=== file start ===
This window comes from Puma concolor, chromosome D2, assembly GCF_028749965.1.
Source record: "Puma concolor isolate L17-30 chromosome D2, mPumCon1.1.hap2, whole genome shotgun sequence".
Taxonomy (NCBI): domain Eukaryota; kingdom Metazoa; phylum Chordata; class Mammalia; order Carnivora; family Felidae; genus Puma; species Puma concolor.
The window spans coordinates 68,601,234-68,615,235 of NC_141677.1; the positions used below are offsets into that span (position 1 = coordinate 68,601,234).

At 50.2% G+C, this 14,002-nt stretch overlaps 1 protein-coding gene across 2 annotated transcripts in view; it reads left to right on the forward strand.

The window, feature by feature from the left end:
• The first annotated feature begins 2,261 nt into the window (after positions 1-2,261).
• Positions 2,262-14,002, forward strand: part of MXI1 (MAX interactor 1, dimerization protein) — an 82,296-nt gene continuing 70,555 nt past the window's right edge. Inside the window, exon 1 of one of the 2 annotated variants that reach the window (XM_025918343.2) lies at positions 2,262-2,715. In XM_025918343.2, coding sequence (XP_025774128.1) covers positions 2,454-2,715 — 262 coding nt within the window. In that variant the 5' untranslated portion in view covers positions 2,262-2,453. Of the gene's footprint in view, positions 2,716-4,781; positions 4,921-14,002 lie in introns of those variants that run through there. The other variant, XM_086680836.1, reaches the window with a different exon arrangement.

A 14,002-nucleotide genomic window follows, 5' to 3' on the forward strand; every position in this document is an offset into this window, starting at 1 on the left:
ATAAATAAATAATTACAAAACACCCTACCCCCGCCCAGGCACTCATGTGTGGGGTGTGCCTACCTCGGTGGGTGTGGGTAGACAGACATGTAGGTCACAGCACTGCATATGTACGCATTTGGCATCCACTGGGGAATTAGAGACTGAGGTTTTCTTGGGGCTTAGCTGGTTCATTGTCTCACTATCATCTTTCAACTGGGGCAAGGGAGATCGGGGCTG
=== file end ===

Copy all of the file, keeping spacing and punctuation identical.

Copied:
This window comes from Puma concolor, chromosome D2, assembly GCF_028749965.1.
Source record: "Puma concolor isolate L17-30 chromosome D2, mPumCon1.1.hap2, whole genome shotgun sequence".
Taxonomy (NCBI): domain Eukaryota; kingdom Metazoa; phylum Chordata; class Mammalia; order Carnivora; family Felidae; genus Puma; species Puma concolor.
The window spans coordinates 68,601,234-68,615,235 of NC_141677.1; the positions used below are offsets into that span (position 1 = coordinate 68,601,234).

At 50.2% G+C, this 14,002-nt stretch overlaps 1 protein-coding gene across 2 annotated transcripts in view; it reads left to right on the forward strand.

The window, feature by feature from the left end:
• The first annotated feature begins 2,261 nt into the window (after positions 1-2,261).
• Positions 2,262-14,002, forward strand: part of MXI1 (MAX interactor 1, dimerization protein) — an 82,296-nt gene continuing 70,555 nt past the window's right edge. Inside the window, exon 1 of one of the 2 annotated variants that reach the window (XM_025918343.2) lies at positions 2,262-2,715. In XM_025918343.2, coding sequence (XP_025774128.1) covers positions 2,454-2,715 — 262 coding nt within the window. In that variant the 5' untranslated portion in view covers positions 2,262-2,453. Of the gene's footprint in view, positions 2,716-4,781; positions 4,921-14,002 lie in introns of those variants that run through there. The other variant, XM_086680836.1, reaches the window with a different exon arrangement.

A 14,002-nucleotide genomic window follows, 5' to 3' on the forward strand; every position in this document is an offset into this window, starting at 1 on the left:
ATAAATAAATAATTACAAAACACCCTACCCCCGCCCAGGCACTCATGTGTGGGGTGTGCCTACCTCGGTGGGTGTGGGTAGACAGACATGTAGGTCACAGCACTGCATATGTACGCATTTGGCATCCACTGGGGAATTAGAGACTGAGGTTTTCTTGGGGCTTAGCTGGTTCATTGTCTCACTATCATCTTTCAACTGGGGCAAGGGAGATCGGGGCTG